Useful Tips for User Interview
One of the first UX methodologies I learned when I started UX was User Interviews. User interviews are very foundational to research activities. They provide the building blocks to any project and tackle the first two phases of design thinking empathize and define. My first thought when I came across user interviews was “oh interviews? It shouldn’t be that difficult”. But I quickly learned that while it may sound simple, mistakes are very easy to come by when conducting one. So on this piece, I’m not going in-depth into the subject. Rather here I have some tips for not only new designers but anyone who might be conducting an interview. These tips highlight common mistakes new interviewers tend to make and how to avoid them. The key things you want to take note of when conducting an interview is:
- Set up a plan for the interview. Determine your end goal and what you aim to get prior to the interview. I know this sounds like nothing but you’ll be shocked how easily tables can turn during an interview. Make a plan before you go into the interview so it doesn’t feel awkward and you don’t become the interviewee.
- Write notes or use applications like Otter.io to annotate for future reference. I would advise using both because no matter how fast you write you might miss some information. The app might miss-annotate sometimes so make sure you write down the important data. That way you can also reference them during the interview for follow up questions.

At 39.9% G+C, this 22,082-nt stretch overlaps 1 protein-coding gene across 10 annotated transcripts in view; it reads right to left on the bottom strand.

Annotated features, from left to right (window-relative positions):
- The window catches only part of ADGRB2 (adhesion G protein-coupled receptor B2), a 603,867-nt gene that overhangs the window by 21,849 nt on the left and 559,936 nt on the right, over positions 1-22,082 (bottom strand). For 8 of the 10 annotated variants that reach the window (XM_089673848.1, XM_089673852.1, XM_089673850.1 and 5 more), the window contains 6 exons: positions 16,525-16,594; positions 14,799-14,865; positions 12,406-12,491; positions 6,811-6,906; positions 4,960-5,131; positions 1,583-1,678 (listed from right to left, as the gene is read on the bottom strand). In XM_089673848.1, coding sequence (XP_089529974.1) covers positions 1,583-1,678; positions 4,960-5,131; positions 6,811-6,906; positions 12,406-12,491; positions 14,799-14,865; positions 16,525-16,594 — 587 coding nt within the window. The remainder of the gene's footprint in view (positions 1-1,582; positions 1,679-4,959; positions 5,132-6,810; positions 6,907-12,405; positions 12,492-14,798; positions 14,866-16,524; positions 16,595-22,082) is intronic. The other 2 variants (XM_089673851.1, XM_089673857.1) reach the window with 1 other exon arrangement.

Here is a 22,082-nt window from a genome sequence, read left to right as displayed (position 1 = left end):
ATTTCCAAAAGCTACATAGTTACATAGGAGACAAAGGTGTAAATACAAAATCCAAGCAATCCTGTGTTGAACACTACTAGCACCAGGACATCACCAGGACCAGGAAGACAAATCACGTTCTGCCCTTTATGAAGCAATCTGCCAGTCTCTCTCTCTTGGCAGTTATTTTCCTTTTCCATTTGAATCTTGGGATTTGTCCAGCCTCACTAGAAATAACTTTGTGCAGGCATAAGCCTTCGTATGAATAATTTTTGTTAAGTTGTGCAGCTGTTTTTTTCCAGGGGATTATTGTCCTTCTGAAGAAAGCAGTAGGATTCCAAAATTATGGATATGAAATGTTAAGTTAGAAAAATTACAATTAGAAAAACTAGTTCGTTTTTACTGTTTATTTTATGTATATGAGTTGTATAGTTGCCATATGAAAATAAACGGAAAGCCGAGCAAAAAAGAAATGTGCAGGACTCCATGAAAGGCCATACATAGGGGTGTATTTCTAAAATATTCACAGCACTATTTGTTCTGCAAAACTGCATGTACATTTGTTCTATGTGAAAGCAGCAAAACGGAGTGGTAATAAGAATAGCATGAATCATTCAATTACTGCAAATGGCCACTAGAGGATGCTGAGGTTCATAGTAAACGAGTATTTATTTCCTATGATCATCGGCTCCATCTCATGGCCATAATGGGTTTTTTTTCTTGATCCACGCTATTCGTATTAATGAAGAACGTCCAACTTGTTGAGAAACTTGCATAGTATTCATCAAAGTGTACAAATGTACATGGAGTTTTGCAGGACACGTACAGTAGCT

- Improvise — You want to have your questions down before the interview. During the interview, ask follow-up questions to unearth key findings. Improvise and ask further questions based on the replies. It sounds annoying but sometimes you want to get into a situation where you are almost prying. Users sometimes won’t divulge the full information. So you have to dig deeper to identify triggers and drivers.
- Unconscious bias. This one is very common among new interviewers, avoid leading questions. Ask open-ended questions, don’t assume, interrupt, intimidate, or explain the questions. Paraphrase users’ statements and ask for more detail instead.
- Ask for context by using who, what, when, where, why, and how to avoid close-ended questions.
- For Designers, avoid interviewing friends/relatives if possible. Interviewing relatives could taint research if they know it’s your project. Most times they don’t want to be hard which could lead to inaccurate data. They can also be distracting too, try getting teammates to interview relatives instead.
Finally be clear, concise, gentle, sensitive, open, critical, and keep eye contact. Although this does sound cliche, keeping eye contact shows concentration and interest. This also makes for an inviting and comfortable environment for the participant. And comfortable participants tend to reveal more.